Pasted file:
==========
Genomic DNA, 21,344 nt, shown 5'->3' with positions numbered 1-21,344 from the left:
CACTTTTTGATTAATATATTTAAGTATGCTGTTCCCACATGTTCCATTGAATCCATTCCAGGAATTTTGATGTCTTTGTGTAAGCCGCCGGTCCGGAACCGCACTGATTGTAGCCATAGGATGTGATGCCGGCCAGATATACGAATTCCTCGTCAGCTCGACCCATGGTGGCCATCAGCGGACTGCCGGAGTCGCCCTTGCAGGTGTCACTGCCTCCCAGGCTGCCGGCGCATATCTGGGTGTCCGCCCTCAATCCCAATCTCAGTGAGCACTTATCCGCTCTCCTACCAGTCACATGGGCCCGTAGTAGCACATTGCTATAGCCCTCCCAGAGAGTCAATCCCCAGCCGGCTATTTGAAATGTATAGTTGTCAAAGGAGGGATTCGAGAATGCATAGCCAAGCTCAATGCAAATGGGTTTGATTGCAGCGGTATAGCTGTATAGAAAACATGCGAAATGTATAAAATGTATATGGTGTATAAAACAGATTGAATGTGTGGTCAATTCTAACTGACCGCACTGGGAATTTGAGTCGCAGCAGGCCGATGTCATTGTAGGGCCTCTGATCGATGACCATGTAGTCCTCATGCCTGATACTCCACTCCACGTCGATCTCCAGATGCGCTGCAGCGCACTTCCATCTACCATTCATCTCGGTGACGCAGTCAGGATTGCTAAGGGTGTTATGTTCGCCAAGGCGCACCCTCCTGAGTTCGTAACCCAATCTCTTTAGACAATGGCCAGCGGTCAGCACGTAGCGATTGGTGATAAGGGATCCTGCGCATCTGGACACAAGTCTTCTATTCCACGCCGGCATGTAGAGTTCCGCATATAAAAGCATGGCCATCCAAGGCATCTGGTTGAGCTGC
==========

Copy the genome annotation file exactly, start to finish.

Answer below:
Genomic DNA, 21,344 nt, shown 5'->3' with positions numbered 1-21,344 from the left:
CACTTTTTGATTAATATATTTAAGTATGCTGTTCCCACATGTTCCATTGAATCCATTCCAGGAATTTTGATGTCTTTGTGTAAGCCGCCGGTCCGGAACCGCACTGATTGTAGCCATAGGATGTGATGCCGGCCAGATATACGAATTCCTCGTCAGCTCGACCCATGGTGGCCATCAGCGGACTGCCGGAGTCGCCCTTGCAGGTGTCACTGCCTCCCAGGCTGCCGGCGCATATCTGGGTGTCCGCCCTCAATCCCAATCTCAGTGAGCACTTATCCGCTCTCCTACCAGTCACATGGGCCCGTAGTAGCACATTGCTATAGCCCTCCCAGAGAGTCAATCCCCAGCCGGCTATTTGAAATGTATAGTTGTCAAAGGAGGGATTCGAGAATGCATAGCCAAGCTCAATGCAAATGGGTTTGATTGCAGCGGTATAGCTGTATAGAAAACATGCGAAATGTATAAAATGTATATGGTGTATAAAACAGATTGAATGTGTGGTCAATTCTAACTGACCGCACTGGGAATTTGAGTCGCAGCAGGCCGATGTCATTGTAGGGCCTCTGATCGATGACCATGTAGTCCTCATGCCTGATACTCCACTCCACGTCGATCTCCAGATGCGCTGCAGCGCACTTCCATCTACCATTCATCTCGGTGACGCAGTCAGGATTGCTAAGGGTGTTATGTTCGCCAAGGCGCACCCTCCTGAGTTCGTAACCCAATCTCTTTAGACAATGGCCAGCGGTCAGCACGTAGCGATTGGTGATAAGGGATCCTGCGCATCTGGACACAAGTCTTCTATTCCACGCCGGCATGTAGAGTTCCGCATATAAAAGCATGGCCATCCAAGGCATCTGGTTGAGCTGC